Russia on Thursday unveiled a new space suit for a future spaceship, but the design may have to be changed to continue a decades-old tradition: making a stop to pee on the way to the launch.
The Sokol-M prototype suit was demonstrated at an airshow outside Moscow, as a future replacement for suits currently worn during launches to the International Space Station on Soyuz spacecraft.
The Soyuz, in use since the 1960s, is set to be phased out and replaced in the next few years with a new Russian ship called the Federation.
The maker of the suits, aerospace firm Zvezda, says they will be made of “new materials” and adaptable to different body sizes. The current suits must be custom-made for each individual.
But the new design makes it impossible to carry on one particular ritual launched by the first man in space Yury Gagarin, who had to stop and relieve himself on the back wheel of the bus that was taking him to the launch pad in 1961.
The stop has been replicated at every launch from the Baikonur launch pad and many male cosmonauts and astronauts pee on the tire for good luck — something that would be impossible in the new suit, according to its maker.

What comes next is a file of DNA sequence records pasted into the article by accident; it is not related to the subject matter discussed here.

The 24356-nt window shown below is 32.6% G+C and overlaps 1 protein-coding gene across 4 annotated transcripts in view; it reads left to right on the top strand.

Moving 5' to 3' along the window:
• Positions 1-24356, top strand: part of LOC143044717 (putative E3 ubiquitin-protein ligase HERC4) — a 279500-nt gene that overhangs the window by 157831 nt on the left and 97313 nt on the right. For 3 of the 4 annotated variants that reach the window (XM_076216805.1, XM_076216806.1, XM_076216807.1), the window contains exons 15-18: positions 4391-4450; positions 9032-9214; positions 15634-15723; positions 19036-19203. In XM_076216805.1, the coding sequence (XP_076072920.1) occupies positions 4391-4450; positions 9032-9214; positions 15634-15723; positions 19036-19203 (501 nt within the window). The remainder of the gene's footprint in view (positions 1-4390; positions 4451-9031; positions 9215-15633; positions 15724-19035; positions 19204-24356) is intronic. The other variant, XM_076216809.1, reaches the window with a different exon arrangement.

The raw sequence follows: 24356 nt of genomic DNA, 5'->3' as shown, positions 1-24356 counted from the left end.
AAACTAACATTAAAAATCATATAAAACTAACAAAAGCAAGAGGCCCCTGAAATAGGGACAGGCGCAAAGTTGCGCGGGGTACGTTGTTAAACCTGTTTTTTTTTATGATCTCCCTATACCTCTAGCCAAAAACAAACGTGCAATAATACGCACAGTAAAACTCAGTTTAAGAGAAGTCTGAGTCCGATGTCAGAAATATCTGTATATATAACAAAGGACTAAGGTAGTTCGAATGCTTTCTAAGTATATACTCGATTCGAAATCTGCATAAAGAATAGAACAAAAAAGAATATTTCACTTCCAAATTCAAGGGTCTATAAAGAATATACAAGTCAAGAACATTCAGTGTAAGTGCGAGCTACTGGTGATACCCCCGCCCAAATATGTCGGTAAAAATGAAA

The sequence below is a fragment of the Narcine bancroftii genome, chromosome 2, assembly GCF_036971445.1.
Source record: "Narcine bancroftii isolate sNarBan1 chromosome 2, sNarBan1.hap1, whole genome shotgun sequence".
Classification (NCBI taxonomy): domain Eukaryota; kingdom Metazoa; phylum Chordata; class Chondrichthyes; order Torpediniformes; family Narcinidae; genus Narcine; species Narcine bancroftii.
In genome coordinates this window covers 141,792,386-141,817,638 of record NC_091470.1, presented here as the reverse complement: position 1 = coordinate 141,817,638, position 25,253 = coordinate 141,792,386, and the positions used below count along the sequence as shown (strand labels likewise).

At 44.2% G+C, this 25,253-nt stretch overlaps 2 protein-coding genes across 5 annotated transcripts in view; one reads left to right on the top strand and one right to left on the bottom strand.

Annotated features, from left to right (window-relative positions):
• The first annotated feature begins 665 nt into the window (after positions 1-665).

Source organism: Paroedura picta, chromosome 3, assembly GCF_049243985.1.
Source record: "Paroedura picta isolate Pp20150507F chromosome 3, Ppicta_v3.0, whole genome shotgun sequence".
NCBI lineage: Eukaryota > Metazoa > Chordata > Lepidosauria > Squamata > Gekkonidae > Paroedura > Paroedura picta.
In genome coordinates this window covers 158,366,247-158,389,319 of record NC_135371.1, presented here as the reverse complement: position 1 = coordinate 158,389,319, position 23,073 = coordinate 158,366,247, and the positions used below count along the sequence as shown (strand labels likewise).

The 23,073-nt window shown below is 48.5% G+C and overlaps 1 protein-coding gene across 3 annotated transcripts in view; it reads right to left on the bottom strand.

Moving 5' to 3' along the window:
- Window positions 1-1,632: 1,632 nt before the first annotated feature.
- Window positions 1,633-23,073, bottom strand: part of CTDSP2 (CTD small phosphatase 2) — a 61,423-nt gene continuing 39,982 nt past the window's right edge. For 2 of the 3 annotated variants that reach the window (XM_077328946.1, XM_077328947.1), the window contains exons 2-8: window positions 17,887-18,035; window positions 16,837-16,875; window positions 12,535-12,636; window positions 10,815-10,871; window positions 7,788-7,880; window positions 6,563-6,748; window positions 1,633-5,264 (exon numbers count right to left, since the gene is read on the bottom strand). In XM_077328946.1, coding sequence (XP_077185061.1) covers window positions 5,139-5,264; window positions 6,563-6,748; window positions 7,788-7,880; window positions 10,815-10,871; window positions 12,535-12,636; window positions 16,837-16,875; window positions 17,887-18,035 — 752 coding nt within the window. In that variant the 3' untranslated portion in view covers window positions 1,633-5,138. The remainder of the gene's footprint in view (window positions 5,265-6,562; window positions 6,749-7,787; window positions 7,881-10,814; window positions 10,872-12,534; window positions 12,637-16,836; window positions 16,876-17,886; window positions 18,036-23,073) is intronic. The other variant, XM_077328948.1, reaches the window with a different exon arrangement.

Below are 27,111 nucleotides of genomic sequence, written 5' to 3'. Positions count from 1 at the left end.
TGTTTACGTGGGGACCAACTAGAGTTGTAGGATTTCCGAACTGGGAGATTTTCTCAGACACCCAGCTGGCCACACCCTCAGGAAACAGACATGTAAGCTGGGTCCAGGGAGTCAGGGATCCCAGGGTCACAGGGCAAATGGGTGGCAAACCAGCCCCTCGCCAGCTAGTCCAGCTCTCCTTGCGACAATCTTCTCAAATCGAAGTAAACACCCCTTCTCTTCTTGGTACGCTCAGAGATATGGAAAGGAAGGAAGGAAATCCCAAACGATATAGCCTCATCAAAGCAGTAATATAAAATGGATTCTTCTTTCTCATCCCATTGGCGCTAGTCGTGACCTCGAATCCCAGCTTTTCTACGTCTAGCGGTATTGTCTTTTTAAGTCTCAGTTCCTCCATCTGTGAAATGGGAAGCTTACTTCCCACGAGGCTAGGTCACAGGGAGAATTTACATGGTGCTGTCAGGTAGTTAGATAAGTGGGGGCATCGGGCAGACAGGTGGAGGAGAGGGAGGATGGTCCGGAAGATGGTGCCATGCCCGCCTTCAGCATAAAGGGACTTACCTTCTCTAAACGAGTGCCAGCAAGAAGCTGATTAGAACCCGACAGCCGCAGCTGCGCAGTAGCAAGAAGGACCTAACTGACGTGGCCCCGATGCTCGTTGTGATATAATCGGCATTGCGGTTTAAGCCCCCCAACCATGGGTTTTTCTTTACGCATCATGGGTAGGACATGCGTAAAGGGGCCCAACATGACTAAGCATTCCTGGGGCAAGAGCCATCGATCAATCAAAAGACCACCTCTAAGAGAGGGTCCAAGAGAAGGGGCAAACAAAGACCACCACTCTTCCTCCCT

Women astronauts are not obligated to participate but some have been known to bring vials of their urine to splash on the tire instead.
“I’m not sure how they will be able to (carry on the tradition), since we haven’t designed the fly,” Zvezda director Sergei Pozdnyakov said.
“We have the design specifications. They don’t state that it’s necessary to pee on the wheel,” he said, quoted by Russian agencies.
“The design specifications would need to be adapted.”
The bright orange Sokol-M suit sports one diagonal zipper, rather than the currently used white Sokol-K, which has a V-shaped opening pointing to the crotch area.
The new suit is lighter due to the zipper and all seams being airtight, so there is no longer a need for the internal rubberised layer known as “the bladder” which is difficult to get in and out of.
All members of the ISS crew currently have to wear the made-to-measure Sokol-K suits, since they must be worn on the Soyuz spacecraft that brings cosmonauts and astronauts to orbit.
The suits are made to be comfortable while reclining in the deep Soyuz chairs, but are heavy and contribute to a noticeable stoop when walking up to the rocket.
The Soyuz launches are full of rituals, in which cosmonauts plant trees at Baikonur, get haircuts, watch the Soviet classic “White Sun of the Desert” and have an Orthodox priest fling holy water on them.